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Thread: Can wood be too old?

  1. #1
    Join Date
    May 2009
    Lafayette, Indiana

    Can wood be too old?

    I guy that I work with heard me talking about turning wood on my lathe and said that he knew where I could get some black walnut wood. Of course I was intrested...anyway....he told be there was some in his backyard that I could have and has been there for several years. I went to look at it and it is a tree trunk about 8 feet long and at least 35-40 inches round. WOW!! It has been laying there ever since it was cut down several years ago and even all the bark has been weathered away. I don't even think my 16 inch chain saw could do anything with this. I will have to get help cutting it up. However I'm now wondering if it could have rotted in these few years that it has been down and left outside? It feels very solid.

  2. #2
    Join Date
    Dec 2006
    Floydada, Tx
    Take your saw and plunge it in in a few feet from the end. If the saw sink in real easy try further in the log. If you hit soild towards the middle then give it a try. The rotten wood should have different colored shavings then the soild.

  3. #3
    Join Date
    Nov 2008
    Tampa & NC

    Can wood be to old

    Try an get a bigger saw the go up the tree about a foot at a time cutting the ends off an hopefully you will start hitting solid wood with a tree that big in dia.The worst you can do is end up with a bunch of fire wood.

  4. #4
    Join Date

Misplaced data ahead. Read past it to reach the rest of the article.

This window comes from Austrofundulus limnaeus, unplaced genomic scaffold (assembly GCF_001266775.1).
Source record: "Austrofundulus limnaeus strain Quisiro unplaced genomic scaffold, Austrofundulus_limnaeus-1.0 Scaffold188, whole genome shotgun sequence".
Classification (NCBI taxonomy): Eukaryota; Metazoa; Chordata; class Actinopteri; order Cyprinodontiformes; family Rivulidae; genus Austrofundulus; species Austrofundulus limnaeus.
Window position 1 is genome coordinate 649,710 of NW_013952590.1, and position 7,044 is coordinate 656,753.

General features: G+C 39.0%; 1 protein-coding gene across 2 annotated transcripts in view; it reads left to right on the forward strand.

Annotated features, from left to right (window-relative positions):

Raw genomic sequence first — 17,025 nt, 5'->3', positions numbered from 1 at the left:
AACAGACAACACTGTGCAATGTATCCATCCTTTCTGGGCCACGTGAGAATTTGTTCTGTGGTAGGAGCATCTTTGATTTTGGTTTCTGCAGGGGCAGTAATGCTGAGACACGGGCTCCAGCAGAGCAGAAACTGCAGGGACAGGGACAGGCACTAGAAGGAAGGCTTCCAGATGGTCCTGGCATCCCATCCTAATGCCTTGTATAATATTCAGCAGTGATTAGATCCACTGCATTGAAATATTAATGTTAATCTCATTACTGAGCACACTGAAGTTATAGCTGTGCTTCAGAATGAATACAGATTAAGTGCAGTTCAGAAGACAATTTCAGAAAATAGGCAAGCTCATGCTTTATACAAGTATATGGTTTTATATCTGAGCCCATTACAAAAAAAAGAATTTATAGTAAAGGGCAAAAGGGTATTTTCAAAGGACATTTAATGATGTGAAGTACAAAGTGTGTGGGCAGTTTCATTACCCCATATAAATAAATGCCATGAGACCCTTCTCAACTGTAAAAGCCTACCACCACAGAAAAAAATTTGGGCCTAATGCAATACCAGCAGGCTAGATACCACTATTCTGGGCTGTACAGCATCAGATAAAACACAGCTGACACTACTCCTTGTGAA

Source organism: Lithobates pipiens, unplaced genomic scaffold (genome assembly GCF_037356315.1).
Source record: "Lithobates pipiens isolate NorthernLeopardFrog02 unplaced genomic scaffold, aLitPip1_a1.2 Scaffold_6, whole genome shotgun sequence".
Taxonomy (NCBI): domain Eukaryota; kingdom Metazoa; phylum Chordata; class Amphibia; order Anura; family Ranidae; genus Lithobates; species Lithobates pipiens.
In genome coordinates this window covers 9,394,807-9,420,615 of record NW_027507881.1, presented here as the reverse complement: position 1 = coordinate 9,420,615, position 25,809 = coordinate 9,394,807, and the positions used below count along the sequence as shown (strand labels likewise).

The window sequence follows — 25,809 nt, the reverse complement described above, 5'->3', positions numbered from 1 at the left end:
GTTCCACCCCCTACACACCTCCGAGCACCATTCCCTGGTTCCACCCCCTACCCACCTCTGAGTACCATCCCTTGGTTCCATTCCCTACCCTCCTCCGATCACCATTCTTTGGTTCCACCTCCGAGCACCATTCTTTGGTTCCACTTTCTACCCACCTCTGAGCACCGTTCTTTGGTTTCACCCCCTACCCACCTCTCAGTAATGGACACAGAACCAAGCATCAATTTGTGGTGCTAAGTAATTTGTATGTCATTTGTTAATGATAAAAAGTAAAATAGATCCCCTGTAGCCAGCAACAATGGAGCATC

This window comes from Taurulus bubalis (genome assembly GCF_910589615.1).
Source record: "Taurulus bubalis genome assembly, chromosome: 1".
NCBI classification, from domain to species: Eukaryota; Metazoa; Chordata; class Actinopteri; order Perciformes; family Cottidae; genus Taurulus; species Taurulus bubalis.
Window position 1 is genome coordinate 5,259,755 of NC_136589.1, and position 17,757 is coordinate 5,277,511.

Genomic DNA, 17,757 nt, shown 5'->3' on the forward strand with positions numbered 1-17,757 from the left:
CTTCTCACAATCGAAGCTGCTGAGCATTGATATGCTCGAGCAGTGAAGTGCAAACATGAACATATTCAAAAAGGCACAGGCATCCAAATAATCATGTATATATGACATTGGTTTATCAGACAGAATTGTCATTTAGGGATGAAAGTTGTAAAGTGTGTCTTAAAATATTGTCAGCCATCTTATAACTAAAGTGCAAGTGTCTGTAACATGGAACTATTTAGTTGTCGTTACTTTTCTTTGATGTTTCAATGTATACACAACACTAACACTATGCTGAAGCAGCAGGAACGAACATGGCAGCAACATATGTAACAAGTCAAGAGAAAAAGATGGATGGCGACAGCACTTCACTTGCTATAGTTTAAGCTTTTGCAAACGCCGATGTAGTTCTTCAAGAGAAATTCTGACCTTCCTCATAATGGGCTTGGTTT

May 2009
    sydney australia

  5. #5
    Join Date
    Oct 2006
    ABQ NM
    Tom, I agree with the others. The only way to know for sure is to open it up and have a look. Chances are the ends are checked (cracked) but you'll likely find solid wood beyond that. If the wood's dry, it'll be a bit harder to turn than if it's still green, but it'll still be very usable. (And a log that size is likely to still be moist in the middle.)
    When the going gets weird, the weird turn pro. - Hunter S. Thompson
    When the weird get going, they start their own forum. - Vaughn McMillan

  6. #6
    Join Date
    Mar 2008
    Remlik, Virginia
    I never have seen the heartwood of a downed Black Walnut rot. I have sawn logs that had been down 30 years and only the sapwood was gone. Of course you will most likely find that there are cracks starting from the exposed surfaces (where bark is off) down into the log and endgrain radial cracks. The log will definitely not be dry in the center. Those 30 year old logs still were off the moisture meter as a green log would have been.

  7. #7
    Join Date
    Dec 2007
    Tellico Plains, Tennessee
    I don't have any walnut laying about, but when I moved into my place almost 4 years ago there were a bunch of cedars that were dead falls laying back behind where I put my shop. When I started clearing up the area, the sap wood would just flake off almost like powder, but the heartwood was solid and very red. I do have a tree about 8 inches diameter, standing up on the hill behind the house that I'm pretty sure might be walnut.. because it's dead I wanted to take it down. It's standing very close to another tree and not much room to work, but when I tried to cut it my chain saw must have been dull or something.. it hardly made a dent in the wood... I don't know how long it's been dead and standing, but now that I have a new chain saw, I plan to take it down later this summer.
    Tellico Plains, TN
    My parents taught me to respect my elders, but it's getting harder and harder to find any.
    If you go looking for trouble, it will usually find you.

  8. #8
    Join Date
    Feb 2007
    Westphalia, Michigan
    Walnut does not rot very fast. It does check pretty bad sometimes if left for several years. I have been suprised though when I have sawn some boards from a log that looked rather bad. I got some nice lumber out of it.

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